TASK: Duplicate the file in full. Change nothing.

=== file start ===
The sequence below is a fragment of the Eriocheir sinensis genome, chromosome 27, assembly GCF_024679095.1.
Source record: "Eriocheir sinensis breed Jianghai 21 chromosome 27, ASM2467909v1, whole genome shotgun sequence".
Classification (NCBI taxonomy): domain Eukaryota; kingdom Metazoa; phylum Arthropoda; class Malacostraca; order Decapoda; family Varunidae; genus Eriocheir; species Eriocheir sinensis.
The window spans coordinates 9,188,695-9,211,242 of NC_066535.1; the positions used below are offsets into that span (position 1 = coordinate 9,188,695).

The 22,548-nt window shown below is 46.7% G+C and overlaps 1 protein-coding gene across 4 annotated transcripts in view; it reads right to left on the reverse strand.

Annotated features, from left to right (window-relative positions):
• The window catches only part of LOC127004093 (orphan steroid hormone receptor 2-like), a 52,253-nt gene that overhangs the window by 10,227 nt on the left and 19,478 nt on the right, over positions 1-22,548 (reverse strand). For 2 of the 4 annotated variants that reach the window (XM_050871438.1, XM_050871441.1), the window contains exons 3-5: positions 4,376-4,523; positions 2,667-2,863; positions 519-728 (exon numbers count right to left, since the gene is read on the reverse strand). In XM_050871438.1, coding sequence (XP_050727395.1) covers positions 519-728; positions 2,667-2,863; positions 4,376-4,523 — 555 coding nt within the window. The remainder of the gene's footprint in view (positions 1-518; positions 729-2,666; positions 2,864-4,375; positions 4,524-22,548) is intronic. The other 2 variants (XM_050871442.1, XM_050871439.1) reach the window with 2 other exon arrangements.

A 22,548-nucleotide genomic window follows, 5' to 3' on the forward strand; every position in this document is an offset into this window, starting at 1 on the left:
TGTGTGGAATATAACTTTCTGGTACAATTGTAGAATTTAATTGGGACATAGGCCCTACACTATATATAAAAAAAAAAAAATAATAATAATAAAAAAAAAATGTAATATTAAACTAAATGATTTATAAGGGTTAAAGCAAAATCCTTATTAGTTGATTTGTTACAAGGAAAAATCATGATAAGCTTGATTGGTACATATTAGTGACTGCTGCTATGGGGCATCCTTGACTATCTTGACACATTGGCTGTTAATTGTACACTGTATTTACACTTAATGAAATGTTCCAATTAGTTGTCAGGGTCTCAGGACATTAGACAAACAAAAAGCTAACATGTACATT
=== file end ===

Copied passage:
The sequence below is a fragment of the Eriocheir sinensis genome, chromosome 27, assembly GCF_024679095.1.
Source record: "Eriocheir sinensis breed Jianghai 21 chromosome 27, ASM2467909v1, whole genome shotgun sequence".
Classification (NCBI taxonomy): domain Eukaryota; kingdom Metazoa; phylum Arthropoda; class Malacostraca; order Decapoda; family Varunidae; genus Eriocheir; species Eriocheir sinensis.
The window spans coordinates 9,188,695-9,211,242 of NC_066535.1; the positions used below are offsets into that span (position 1 = coordinate 9,188,695).

The 22,548-nt window shown below is 46.7% G+C and overlaps 1 protein-coding gene across 4 annotated transcripts in view; it reads right to left on the reverse strand.

Annotated features, from left to right (window-relative positions):
• The window catches only part of LOC127004093 (orphan steroid hormone receptor 2-like), a 52,253-nt gene that overhangs the window by 10,227 nt on the left and 19,478 nt on the right, over positions 1-22,548 (reverse strand). For 2 of the 4 annotated variants that reach the window (XM_050871438.1, XM_050871441.1), the window contains exons 3-5: positions 4,376-4,523; positions 2,667-2,863; positions 519-728 (exon numbers count right to left, since the gene is read on the reverse strand). In XM_050871438.1, coding sequence (XP_050727395.1) covers positions 519-728; positions 2,667-2,863; positions 4,376-4,523 — 555 coding nt within the window. The remainder of the gene's footprint in view (positions 1-518; positions 729-2,666; positions 2,864-4,375; positions 4,524-22,548) is intronic. The other 2 variants (XM_050871442.1, XM_050871439.1) reach the window with 2 other exon arrangements.

A 22,548-nucleotide genomic window follows, 5' to 3' on the forward strand; every position in this document is an offset into this window, starting at 1 on the left:
TGTGTGGAATATAACTTTCTGGTACAATTGTAGAATTTAATTGGGACATAGGCCCTACACTATATATAAAAAAAAAAAAATAATAATAATAAAAAAAAAATGTAATATTAAACTAAATGATTTATAAGGGTTAAAGCAAAATCCTTATTAGTTGATTTGTTACAAGGAAAAATCATGATAAGCTTGATTGGTACATATTAGTGACTGCTGCTATGGGGCATCCTTGACTATCTTGACACATTGGCTGTTAATTGTACACTGTATTTACACTTAATGAAATGTTCCAATTAGTTGTCAGGGTCTCAGGACATTAGACAAACAAAAAGCTAACATGTACATT